There is one thing riskier than investing in a free market: investing in a rigged market when you think the central bank has your back. At some point, the free market returns with a vengeance, like a coiled spring made out of pure risk. That time may be coming soon. Last week, German government 10-year bond yields suddenly spiked from just 8 basis points to 37 basis points. Now, a 29 basis point (0.29%) jump may not seem like much, but with yields so slender, a move of that magnitude is easily enough to put a few leveraged funds out of business. Bonds have never been more expensive in human history, and yet their supply has never been higher. 10-year US Treasuries yield just 2.1%. 10-year UK Gilts yield 1.84%. 10-year German government bonds now yield 0.37%. And that bug-in-search-of-a-windshield 10-year Japanese bonds yield 0.32%. Bloomberg’s William Pesek highlights the tortured logic plaguing Bank of Japan Governor Haruhiko Kuroda as he attempts to escape from the corner of the bond market...

Secrecy Defines Trans-Pacific Partnership Deal as Opponents Decry Threat to Jobs
Critics are mounting in Congress and across the country over the Trans-Pacific Partnership (TPP), making a major issue out of stopping President Obama’s attempt to fast track the secretive trade agreement. Grassroots opponents have been fighting the TPP for years now, while powerful corporate interests have negotiated favorable terms for a deal that could cost a great deal both to national sovereignty and to the economic livelihood of the working and middle classes. Thus, opposition is coming from the political left-aisle – prominent Democrats are distancing themselves from Obama and voicing their opposition to the TPP in conjunction with labor interests, unions and others poised to meet unfair competition from lower wage manufacturers throughout the existing and developing multi-national “free trade” manufacturing zones in competing overseas nations. These members of Congress and others are complaining about the highly secretive process of the trade agreement, and the extreme measures taken...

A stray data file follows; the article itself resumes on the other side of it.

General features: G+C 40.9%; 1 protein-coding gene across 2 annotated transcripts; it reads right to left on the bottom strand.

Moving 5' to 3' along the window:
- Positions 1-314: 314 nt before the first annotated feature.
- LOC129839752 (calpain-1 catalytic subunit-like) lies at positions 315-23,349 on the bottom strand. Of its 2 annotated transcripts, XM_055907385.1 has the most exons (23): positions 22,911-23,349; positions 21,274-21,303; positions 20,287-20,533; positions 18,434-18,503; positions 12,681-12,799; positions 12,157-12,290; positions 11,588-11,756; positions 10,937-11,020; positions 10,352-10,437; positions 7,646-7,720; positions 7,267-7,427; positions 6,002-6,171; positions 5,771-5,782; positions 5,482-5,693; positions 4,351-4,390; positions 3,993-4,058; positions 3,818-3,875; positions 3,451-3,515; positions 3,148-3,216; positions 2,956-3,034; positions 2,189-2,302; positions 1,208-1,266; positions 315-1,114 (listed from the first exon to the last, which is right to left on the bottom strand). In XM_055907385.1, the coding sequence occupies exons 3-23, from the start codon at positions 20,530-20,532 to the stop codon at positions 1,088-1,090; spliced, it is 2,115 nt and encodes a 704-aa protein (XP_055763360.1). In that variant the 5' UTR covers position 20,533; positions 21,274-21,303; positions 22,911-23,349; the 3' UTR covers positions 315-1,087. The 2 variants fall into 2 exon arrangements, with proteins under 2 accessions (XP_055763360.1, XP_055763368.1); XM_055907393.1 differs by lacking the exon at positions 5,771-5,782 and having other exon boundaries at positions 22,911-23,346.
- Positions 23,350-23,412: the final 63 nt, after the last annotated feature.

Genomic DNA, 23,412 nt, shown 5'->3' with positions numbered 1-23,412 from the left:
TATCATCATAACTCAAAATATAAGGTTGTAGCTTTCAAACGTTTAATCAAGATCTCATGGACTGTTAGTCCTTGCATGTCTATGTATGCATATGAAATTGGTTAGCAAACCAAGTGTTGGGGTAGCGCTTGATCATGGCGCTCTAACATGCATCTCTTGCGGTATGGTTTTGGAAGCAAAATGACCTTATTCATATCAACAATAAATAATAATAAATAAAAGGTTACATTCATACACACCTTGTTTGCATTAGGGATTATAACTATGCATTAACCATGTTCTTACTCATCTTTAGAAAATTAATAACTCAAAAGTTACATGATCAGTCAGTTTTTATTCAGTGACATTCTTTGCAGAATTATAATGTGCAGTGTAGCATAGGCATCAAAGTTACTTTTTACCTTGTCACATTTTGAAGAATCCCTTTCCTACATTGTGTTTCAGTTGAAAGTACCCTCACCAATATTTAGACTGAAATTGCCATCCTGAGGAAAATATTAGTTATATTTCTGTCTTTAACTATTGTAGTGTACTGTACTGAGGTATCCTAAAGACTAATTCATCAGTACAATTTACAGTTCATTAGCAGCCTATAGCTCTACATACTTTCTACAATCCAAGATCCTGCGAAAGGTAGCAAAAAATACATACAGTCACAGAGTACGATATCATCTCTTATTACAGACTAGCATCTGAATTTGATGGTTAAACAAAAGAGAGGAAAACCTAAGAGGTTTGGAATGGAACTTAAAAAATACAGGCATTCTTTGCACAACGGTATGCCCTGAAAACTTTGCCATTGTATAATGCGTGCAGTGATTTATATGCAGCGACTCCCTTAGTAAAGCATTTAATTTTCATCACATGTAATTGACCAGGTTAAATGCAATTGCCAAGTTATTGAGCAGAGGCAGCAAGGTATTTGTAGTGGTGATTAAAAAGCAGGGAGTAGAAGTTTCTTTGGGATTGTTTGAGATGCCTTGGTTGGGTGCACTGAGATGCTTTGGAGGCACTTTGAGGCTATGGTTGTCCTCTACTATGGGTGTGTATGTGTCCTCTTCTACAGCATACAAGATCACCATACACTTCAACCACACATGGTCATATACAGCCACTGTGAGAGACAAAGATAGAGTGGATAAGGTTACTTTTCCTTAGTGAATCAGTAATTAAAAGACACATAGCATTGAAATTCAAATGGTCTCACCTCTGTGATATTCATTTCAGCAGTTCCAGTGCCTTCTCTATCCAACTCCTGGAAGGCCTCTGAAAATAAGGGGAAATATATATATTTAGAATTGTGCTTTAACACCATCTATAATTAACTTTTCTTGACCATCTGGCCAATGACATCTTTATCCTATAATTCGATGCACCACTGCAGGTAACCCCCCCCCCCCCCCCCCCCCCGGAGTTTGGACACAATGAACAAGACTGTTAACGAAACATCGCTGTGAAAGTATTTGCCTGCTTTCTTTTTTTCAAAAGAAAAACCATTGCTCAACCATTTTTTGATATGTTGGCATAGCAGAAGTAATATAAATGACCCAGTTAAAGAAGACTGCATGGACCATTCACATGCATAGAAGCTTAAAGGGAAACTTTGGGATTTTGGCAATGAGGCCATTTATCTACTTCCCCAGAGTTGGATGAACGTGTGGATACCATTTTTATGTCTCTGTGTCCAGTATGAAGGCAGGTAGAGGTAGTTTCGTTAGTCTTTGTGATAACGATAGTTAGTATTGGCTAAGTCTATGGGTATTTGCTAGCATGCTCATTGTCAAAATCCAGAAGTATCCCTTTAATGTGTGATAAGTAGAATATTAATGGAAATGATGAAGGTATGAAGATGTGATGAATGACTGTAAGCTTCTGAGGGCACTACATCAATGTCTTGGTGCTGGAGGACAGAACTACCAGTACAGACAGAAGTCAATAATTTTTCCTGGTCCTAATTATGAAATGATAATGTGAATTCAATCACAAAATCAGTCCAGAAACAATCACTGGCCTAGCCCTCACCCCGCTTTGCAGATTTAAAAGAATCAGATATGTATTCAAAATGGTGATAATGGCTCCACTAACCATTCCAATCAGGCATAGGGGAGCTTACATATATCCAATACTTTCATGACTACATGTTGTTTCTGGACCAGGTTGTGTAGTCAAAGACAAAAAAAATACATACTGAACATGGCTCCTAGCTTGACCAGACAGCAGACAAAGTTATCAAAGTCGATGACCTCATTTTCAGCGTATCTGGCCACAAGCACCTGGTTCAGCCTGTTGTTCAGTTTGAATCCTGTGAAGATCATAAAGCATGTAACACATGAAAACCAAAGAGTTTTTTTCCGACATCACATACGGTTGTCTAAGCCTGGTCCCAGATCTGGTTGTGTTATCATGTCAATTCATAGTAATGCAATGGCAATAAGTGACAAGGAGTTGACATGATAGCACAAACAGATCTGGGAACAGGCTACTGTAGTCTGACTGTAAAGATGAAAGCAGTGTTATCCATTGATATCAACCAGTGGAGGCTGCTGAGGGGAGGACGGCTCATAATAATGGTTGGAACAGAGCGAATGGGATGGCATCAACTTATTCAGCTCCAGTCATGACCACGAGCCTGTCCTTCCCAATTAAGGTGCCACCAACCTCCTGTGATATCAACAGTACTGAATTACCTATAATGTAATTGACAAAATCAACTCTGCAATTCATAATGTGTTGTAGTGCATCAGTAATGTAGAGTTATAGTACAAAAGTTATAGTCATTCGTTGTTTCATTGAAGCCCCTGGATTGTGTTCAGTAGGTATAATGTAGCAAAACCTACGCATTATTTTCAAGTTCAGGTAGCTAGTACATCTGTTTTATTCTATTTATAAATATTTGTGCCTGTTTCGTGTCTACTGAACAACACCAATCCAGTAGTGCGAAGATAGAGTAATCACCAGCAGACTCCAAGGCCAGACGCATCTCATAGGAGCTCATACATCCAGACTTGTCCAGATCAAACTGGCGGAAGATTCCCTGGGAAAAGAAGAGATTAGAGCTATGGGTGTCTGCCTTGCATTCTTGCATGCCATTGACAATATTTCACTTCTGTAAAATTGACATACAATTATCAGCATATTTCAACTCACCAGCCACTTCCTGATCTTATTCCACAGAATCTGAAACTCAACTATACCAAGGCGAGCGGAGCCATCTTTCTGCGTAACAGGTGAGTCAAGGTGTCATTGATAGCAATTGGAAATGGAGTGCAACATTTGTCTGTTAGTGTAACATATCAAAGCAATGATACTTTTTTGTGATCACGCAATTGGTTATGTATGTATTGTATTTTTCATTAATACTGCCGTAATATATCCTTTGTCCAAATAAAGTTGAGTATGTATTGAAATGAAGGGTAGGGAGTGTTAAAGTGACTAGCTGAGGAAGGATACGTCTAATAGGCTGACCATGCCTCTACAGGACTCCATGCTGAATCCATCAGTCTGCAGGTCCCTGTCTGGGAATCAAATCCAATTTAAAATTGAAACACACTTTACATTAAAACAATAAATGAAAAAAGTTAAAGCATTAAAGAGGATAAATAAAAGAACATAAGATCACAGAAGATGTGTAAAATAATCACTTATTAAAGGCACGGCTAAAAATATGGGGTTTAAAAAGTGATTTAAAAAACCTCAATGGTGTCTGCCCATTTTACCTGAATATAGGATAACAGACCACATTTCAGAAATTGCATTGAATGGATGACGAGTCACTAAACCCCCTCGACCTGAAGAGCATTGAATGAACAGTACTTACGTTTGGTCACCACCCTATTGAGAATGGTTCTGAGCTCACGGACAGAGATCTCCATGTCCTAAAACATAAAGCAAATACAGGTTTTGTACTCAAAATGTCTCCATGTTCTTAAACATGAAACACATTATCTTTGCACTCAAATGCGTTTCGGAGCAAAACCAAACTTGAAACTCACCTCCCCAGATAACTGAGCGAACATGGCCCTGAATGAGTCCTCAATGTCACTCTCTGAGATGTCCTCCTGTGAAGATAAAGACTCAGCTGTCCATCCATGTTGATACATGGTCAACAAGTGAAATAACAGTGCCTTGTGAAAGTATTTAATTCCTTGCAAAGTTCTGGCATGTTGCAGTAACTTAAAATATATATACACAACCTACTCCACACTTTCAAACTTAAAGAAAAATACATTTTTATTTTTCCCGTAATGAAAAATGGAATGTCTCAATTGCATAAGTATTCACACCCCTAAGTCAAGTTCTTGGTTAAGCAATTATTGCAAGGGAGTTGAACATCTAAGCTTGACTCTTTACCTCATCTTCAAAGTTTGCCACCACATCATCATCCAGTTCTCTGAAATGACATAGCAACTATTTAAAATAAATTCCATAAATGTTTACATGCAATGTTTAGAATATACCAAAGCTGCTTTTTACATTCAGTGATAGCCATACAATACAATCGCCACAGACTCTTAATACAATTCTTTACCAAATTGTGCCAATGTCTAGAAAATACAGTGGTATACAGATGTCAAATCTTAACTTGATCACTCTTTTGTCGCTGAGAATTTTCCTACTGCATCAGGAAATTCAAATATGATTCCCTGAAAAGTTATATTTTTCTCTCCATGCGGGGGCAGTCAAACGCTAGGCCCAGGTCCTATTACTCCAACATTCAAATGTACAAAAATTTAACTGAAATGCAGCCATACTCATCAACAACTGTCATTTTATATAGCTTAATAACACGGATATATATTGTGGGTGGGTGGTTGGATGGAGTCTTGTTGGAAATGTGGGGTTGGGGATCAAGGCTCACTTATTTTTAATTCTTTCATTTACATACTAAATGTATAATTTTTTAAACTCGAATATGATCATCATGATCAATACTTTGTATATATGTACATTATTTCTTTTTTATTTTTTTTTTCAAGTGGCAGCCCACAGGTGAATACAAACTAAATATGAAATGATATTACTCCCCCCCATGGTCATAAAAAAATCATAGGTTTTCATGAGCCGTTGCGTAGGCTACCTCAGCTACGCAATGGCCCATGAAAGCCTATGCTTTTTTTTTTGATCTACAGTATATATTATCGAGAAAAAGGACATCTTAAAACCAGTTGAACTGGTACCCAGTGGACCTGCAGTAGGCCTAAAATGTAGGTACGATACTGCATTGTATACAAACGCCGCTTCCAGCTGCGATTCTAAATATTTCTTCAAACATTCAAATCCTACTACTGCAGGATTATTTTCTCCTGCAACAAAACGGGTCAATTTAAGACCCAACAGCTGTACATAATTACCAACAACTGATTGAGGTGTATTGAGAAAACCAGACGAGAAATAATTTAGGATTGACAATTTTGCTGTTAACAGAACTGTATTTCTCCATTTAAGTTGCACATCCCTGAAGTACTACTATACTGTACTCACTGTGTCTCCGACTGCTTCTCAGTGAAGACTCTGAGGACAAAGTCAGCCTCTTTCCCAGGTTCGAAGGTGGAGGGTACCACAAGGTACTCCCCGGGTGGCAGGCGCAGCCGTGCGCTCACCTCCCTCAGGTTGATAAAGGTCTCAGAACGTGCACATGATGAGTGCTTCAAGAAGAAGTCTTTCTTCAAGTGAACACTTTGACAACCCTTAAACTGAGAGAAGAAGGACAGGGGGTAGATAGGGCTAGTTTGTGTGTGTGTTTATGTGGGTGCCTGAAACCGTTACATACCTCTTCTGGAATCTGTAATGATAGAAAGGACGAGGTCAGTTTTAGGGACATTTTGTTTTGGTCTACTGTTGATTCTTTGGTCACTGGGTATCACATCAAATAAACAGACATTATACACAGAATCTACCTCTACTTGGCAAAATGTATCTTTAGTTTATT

No, Pentagon says: We’re not plotting the military takeover of Texas